The 60th District is showing about a 73 percent favorability rating for Cuomo, according to one recent internal GOP poll. It explains the television ad that Grisanti has been running all but starring Cuomo – and the two men hugging at the ad’s end.
While Cuomo has not officially endorsed Grisanti, he has had regular – and many – kind words about the Buffalo Republican, especially for his support of last year’s vote to legalize same-sex marriage. That is freezing money from some big Democratic donors to Amodeo, according to some Democrats.
“I think Democrats are astute enough to read between the lines,” one Democrat said when asked how Cuomo’s not-so-subtle backing of Grisanti is affecting money for Amodeo.
But the new chairman of the Erie County Democratic Party, Jeremy J. Zellner, said Grisanti has “done a good job of camouflaging himself as a quasi-Democrat in the past two years. I think some people may be fooled by that, and others certainly won’t.”
Zellner said he is certainly “not throwing in the towel” on trying to get Cuomo to back Amodeo.
And he dismissed widespread speculation that last week’s nasty battle for chairmanship of the Erie County Democratic Party – which Zellner won despite the work of some Cuomo operatives – would dent Amodeo’s fundraising abilities. He said that Saturday, party officials will hold a conference call to discuss working together on campaigns across the county, including the Amodeo race against Grisanti, which he called a “high priority.”
That means foot soldiers on Election Day to help make up for the fundraising disparities between the candidates.
One Democrat with ties to various camps said Amodeo will have difficulty raising money from outside the district – including some special-interest groups that have been major bankrollers for Grisanti.
“And I don’t think Amodeo raises any real big local money to speak of unless there is involvement from Poloncarz,” the Democrat said.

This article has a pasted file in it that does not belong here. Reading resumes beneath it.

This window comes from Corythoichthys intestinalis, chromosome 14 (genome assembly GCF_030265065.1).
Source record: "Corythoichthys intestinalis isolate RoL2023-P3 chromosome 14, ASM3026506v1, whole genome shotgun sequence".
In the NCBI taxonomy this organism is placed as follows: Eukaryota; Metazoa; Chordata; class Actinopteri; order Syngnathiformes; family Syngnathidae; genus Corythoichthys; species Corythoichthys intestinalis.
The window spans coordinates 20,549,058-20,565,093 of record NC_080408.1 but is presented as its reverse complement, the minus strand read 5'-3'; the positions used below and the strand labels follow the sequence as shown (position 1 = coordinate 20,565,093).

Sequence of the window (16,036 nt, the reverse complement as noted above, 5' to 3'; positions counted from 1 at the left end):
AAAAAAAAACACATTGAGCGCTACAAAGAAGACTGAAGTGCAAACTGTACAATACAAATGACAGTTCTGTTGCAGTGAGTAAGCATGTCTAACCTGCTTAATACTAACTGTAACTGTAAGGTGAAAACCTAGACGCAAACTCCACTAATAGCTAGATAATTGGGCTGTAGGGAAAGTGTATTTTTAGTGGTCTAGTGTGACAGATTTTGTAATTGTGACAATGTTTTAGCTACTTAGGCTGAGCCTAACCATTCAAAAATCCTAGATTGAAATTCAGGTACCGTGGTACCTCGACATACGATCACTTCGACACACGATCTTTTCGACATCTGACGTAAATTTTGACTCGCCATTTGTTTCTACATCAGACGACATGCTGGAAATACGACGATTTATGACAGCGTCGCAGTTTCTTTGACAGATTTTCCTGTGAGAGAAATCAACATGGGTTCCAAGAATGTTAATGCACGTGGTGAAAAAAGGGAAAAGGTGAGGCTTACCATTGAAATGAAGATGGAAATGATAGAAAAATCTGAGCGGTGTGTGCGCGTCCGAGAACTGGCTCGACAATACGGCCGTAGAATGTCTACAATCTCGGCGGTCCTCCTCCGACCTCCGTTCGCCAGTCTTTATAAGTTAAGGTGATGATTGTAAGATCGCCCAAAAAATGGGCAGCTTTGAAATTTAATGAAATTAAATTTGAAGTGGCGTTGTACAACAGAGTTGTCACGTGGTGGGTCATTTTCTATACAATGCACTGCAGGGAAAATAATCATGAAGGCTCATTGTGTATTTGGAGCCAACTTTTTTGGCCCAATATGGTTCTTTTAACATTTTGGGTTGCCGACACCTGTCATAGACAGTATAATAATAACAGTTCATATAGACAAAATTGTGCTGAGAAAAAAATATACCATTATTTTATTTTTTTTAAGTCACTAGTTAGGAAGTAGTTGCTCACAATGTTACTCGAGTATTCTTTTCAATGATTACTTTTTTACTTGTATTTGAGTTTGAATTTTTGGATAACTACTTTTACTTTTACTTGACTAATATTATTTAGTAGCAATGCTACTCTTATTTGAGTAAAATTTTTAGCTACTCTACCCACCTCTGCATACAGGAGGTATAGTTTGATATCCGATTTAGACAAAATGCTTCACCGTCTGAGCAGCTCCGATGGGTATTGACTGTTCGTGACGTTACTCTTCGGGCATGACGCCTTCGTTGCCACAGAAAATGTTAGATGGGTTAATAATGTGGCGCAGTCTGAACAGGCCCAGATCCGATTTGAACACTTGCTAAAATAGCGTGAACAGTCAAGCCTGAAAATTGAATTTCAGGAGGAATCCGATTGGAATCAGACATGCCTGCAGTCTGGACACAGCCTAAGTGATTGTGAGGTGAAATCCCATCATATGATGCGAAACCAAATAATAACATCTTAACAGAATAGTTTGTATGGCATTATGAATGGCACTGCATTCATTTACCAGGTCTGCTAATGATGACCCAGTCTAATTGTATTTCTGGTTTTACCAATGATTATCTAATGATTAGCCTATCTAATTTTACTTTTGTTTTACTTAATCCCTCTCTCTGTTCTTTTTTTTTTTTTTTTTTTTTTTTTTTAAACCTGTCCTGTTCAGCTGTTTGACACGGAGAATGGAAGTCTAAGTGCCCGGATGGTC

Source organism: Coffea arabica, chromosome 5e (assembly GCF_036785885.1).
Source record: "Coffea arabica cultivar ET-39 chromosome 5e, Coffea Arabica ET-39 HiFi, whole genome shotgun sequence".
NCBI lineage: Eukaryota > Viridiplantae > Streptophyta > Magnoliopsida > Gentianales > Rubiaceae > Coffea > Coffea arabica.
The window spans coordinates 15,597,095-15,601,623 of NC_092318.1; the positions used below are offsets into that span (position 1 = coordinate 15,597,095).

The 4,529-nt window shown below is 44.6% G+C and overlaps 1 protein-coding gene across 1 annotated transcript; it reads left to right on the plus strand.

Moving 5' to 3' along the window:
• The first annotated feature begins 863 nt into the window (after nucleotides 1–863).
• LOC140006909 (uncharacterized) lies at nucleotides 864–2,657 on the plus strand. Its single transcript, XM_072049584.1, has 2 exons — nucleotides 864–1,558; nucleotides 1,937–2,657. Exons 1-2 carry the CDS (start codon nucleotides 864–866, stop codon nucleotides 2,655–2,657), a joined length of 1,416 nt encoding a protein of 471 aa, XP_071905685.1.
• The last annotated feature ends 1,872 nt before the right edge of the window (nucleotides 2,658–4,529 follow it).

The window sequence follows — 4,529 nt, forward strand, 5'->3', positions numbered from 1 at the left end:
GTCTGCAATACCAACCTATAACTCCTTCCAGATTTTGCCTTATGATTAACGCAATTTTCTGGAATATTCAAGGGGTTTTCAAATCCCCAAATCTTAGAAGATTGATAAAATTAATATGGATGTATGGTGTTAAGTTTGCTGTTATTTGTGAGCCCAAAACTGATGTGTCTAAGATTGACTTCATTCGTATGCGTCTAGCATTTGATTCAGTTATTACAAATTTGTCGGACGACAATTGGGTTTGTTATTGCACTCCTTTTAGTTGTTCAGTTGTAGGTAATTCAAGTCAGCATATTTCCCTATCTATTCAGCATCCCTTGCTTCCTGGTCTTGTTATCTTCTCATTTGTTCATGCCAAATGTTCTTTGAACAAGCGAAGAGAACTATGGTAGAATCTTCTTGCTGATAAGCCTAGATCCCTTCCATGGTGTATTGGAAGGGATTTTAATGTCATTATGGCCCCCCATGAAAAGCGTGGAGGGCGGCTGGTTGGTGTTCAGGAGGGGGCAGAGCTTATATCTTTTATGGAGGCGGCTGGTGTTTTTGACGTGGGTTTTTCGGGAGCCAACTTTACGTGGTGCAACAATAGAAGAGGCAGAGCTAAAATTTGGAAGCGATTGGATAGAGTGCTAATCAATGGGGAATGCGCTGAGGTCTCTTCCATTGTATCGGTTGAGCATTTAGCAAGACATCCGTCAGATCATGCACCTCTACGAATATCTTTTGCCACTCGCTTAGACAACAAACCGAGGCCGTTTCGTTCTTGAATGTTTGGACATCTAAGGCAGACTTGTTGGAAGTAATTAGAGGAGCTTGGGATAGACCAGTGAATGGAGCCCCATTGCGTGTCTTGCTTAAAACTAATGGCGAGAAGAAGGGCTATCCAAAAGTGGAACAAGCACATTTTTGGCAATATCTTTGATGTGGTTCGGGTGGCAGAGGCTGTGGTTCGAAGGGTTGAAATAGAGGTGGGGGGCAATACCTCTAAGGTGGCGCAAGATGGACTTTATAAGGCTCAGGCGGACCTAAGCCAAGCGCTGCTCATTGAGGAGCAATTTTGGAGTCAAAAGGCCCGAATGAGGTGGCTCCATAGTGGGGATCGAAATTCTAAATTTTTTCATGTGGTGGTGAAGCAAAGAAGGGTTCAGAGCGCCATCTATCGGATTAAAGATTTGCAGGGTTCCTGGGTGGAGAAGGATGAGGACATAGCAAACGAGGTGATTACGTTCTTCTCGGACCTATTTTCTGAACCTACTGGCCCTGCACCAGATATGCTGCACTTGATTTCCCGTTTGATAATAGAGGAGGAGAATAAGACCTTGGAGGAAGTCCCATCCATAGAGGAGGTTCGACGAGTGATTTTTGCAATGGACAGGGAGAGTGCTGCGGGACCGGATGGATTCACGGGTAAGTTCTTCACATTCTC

Amodeo said that he has been getting fundraising advice from Poloncarz but that the county executive has no formal role in fundraising for him.
Zellner said Poloncarz will be playing “a big role” in Amodeo’s campaign, including helping to raise money.
With four weeks to go and limited name recognition compared with Grisanti, Amodeo needs the money now to purchase advertisements and conduct mailings. Yet Amodeo said he believes that the money will be coming in much stronger, the closer Election Day comes.
“My initial thought would be Amodeo is having a hard time raising money because even some traditional Democratic donors are supporters of Mark Grisanti,” said Nicholas A. Langworthy, the Erie County Republican chairman.
They include the likes of even former Democratic Buffalo Mayor Anthony M. Masiello – an early preference of Cuomo to lead the Erie County Democratic Party – who has donated and raised money for Grisanti.
Asked whether Cuomo’s coziness with Grisanti is freezing out some Democratic money for Amodeo, Langworthy said, “I would certainly surmise that is the case.”